Children's rights key to fighting injustice and poverty

Women and children are often the most affected by poverty. The ELCM Matsimbe project equips them with skills to earn income from small-scale trade, such as poultry keeping. Photo: Allison Westerhoff
Women and children are often the most affected by poverty. The ELCM Matsimbe project equips them with skills to earn income from small-scale trade, such as poultry keeping. Photo: Allison Westerhoff

Eliminate poverty and violence through theology

(LWI) – The rights of children must be at the fore of efforts to address poverty and economic empowerment. The General Secretary of the Evangelical Lutheran Church in Malawi (ELCM), Mabel Madinga, made these remarks at a regional workshop looking at how theology, gender and children’s rights relate to poverty and other injustices.

“When a father abandons his child’s mother without being held responsible for it, this puts the child at a huge disadvantage. This is how gender and children’s rights intersect,” Madinga told 40 diaconal workers and communicators from The Lutheran World Federation (LWF) member churches in Africa at the 16-20 May training workshop.  

The Malawian church is addressing children’s rights by empowering rural, needy communities with ways of making a living and of skills development. Madinga explained how an initiative to alleviate poverty in the disadvantaged rural region of Matsimbe has transformed children’s lives.

“I have seen the faces of those children and only God knows where they would have been without the help of this project,” she said.

The Matsimbe economic empowerment project kicked off in 2014 when a borehole was installed, supplying water to more than 1,000 households across 13 villages. To date, food security, health and hygiene have improved,, as has primary school enrolment, especially for girls. Newly established community groups that provide space to discuss common issues have led to a reduction in domestic violence.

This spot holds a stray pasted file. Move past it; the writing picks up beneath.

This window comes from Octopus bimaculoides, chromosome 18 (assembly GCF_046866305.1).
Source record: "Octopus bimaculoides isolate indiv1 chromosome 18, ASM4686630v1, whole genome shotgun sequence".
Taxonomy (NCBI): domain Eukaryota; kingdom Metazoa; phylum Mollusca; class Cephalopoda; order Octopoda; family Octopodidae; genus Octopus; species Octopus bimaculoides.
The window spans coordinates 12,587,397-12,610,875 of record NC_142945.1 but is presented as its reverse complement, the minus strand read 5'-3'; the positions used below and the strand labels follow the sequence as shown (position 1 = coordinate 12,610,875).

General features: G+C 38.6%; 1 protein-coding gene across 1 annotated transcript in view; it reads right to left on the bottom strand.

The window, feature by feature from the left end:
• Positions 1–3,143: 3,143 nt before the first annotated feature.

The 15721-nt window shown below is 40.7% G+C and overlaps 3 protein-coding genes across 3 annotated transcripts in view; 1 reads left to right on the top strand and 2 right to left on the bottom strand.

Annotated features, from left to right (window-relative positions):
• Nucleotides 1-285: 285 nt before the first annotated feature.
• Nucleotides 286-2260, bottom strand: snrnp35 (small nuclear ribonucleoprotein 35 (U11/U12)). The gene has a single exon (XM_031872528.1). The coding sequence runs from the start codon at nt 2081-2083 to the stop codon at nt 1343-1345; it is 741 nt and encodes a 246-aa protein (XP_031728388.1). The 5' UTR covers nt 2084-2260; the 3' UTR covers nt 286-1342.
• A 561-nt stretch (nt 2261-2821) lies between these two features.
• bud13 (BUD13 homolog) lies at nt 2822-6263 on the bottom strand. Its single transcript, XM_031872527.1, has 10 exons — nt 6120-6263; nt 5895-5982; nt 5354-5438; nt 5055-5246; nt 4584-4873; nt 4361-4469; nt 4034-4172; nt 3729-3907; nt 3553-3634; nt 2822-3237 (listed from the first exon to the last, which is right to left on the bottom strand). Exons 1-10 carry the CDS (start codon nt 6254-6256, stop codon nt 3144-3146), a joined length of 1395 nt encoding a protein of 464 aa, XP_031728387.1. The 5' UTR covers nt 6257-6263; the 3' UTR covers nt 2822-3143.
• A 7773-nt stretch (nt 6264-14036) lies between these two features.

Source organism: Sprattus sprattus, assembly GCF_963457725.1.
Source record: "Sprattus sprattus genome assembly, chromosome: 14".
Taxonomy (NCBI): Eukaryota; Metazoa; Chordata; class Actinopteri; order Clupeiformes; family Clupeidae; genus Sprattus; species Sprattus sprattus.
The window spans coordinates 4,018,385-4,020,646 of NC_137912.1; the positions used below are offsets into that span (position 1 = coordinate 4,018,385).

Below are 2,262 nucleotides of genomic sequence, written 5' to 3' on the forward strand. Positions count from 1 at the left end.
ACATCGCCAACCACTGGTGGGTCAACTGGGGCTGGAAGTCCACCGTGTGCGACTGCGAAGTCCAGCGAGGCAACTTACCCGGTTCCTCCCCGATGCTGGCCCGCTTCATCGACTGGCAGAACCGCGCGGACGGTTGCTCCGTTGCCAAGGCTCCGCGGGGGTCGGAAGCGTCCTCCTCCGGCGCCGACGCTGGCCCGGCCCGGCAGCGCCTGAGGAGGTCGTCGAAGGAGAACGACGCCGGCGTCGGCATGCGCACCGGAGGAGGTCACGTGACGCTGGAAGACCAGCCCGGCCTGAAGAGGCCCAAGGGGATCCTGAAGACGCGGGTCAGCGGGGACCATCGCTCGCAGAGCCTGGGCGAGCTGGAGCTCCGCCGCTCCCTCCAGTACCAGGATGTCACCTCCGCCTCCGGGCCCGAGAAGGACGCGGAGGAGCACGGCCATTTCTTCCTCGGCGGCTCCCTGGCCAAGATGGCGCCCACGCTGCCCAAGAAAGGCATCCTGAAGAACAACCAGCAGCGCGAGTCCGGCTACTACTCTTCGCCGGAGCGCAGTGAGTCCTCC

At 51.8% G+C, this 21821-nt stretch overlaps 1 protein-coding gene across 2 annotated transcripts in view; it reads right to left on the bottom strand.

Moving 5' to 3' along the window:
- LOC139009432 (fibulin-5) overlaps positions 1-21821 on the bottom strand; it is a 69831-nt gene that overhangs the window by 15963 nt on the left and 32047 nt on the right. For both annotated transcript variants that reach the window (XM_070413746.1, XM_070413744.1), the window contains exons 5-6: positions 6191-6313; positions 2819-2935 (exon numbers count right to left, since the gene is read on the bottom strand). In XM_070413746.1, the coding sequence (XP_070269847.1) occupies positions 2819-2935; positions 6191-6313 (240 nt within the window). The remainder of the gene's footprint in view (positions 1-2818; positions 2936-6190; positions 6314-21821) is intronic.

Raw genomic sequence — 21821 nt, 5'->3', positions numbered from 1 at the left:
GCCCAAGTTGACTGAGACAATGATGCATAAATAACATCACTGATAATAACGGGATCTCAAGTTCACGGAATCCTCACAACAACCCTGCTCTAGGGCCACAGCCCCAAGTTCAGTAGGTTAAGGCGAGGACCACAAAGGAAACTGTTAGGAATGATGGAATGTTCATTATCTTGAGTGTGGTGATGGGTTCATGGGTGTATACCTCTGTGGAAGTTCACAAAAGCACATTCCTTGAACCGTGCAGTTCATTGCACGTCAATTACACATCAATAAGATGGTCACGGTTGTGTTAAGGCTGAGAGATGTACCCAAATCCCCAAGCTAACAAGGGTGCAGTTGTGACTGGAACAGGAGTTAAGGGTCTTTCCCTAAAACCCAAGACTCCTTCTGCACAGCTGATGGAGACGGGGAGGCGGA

Madinga said the ELCM conducts skills training for young school dropouts who prefer to learn a trade instead of going back to school. The hope is that in the long term, the church will help reduce unemployment and create sustainable alternatives for economic empowerment. Huge sections of Malawi’s rural population depend on subsistence farming, which provides few or unreliable returns.

“Skills development will be the way that we can take poverty head on,” Madinga added.

Gender and masculinity

“We cannot talk about gender and theology today without talking about issues of masculinity,” Dr Lilian Siwila of the University of Kwa-Zulu Natal, South Africa, told delegates.

She described masculinity as “a fluid social construct of what makes a man a ‘real man’ and can be manifested positively or negatively.”

I have seen the faces of those children and only God knows where they would have been without the help of this project.
Mabel Madinga, general secretary of the Evangelical Lutheran Church in Malawi

Siwila explained that both men and women can reinforce negative perceptions about masculinity because of cultural perceptions about how a man should be or behave. The fear of loss of power sometimes results in violence that targets women. One of the tasks of churches, she said, is to encourage men and women to reform their perception of gender norms.

Church leaders can affirm positive masculinity in many ways. “Men in leadership could advocate for women to be empowered and elected into leadership positions on church councils and in roles of leadership,” said Rev. Ernest Kadiva, Evangelical Church in Tanzania.

LWF area secretary for Africa, Rev. Dr Elieshi Mungure emphasized the church’s responsibility to change traditions and cultures that subjugate women and children. “In order to deal with issues of gender and children’s rights in the African church and society, it is imperative to look into how society reads and interprets scriptures into people’s daily lives.”

Communication

Mungure welcomed the presence of communicators from the African Lutheran Information and Communication Network (ALCINET), saying they play an important role of helping churches access and share resources that help mitigate injustice, such as poverty and violence against women.

“The ALCINET-led Africa Lutheran Communion website, which was launched earlier this week, will help member churches share how they live out the gospel in their respective contexts,” she added.

 

A contribution by ALCINET member Allison Westerhoff.

 

Workshop event page

 

LWF News

20 March 2019
CHIMANIMANI, Zimbabwe/GENEVA
25 November 2017
GENEVA, Switzerland/GENEVA
25 July 2017
MATSIMBE, Malawi/GENEVA